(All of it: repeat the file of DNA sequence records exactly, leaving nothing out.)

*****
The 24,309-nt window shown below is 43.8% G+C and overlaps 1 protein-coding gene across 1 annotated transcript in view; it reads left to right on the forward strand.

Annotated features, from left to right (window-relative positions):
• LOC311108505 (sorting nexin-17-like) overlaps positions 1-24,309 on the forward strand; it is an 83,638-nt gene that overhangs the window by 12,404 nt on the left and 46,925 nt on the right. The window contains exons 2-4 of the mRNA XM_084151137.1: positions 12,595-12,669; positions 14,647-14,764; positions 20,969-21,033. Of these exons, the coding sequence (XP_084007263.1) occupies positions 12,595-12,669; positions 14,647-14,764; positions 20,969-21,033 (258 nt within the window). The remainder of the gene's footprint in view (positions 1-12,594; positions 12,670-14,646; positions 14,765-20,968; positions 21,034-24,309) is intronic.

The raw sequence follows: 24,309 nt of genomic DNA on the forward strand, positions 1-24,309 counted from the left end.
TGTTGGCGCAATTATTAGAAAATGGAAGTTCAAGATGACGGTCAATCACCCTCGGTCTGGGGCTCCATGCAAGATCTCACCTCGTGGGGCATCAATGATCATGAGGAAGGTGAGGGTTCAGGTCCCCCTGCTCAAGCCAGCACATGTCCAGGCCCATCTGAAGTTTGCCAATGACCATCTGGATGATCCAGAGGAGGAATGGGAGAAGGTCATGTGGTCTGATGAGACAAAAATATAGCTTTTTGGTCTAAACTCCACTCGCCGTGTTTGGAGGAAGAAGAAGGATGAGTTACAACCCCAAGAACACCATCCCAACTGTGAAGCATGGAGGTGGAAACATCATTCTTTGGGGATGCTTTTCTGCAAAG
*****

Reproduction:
The 24,309-nt window shown below is 43.8% G+C and overlaps 1 protein-coding gene across 1 annotated transcript in view; it reads left to right on the forward strand.

Annotated features, from left to right (window-relative positions):
• LOC311108505 (sorting nexin-17-like) overlaps positions 1-24,309 on the forward strand; it is an 83,638-nt gene that overhangs the window by 12,404 nt on the left and 46,925 nt on the right. The window contains exons 2-4 of the mRNA XM_084151137.1: positions 12,595-12,669; positions 14,647-14,764; positions 20,969-21,033. Of these exons, the coding sequence (XP_084007263.1) occupies positions 12,595-12,669; positions 14,647-14,764; positions 20,969-21,033 (258 nt within the window). The remainder of the gene's footprint in view (positions 1-12,594; positions 12,670-14,646; positions 14,765-20,968; positions 21,034-24,309) is intronic.

The raw sequence follows: 24,309 nt of genomic DNA on the forward strand, positions 1-24,309 counted from the left end.
TGTTGGCGCAATTATTAGAAAATGGAAGTTCAAGATGACGGTCAATCACCCTCGGTCTGGGGCTCCATGCAAGATCTCACCTCGTGGGGCATCAATGATCATGAGGAAGGTGAGGGTTCAGGTCCCCCTGCTCAAGCCAGCACATGTCCAGGCCCATCTGAAGTTTGCCAATGACCATCTGGATGATCCAGAGGAGGAATGGGAGAAGGTCATGTGGTCTGATGAGACAAAAATATAGCTTTTTGGTCTAAACTCCACTCGCCGTGTTTGGAGGAAGAAGAAGGATGAGTTACAACCCCAAGAACACCATCCCAACTGTGAAGCATGGAGGTGGAAACATCATTCTTTGGGGATGCTTTTCTGCAAAG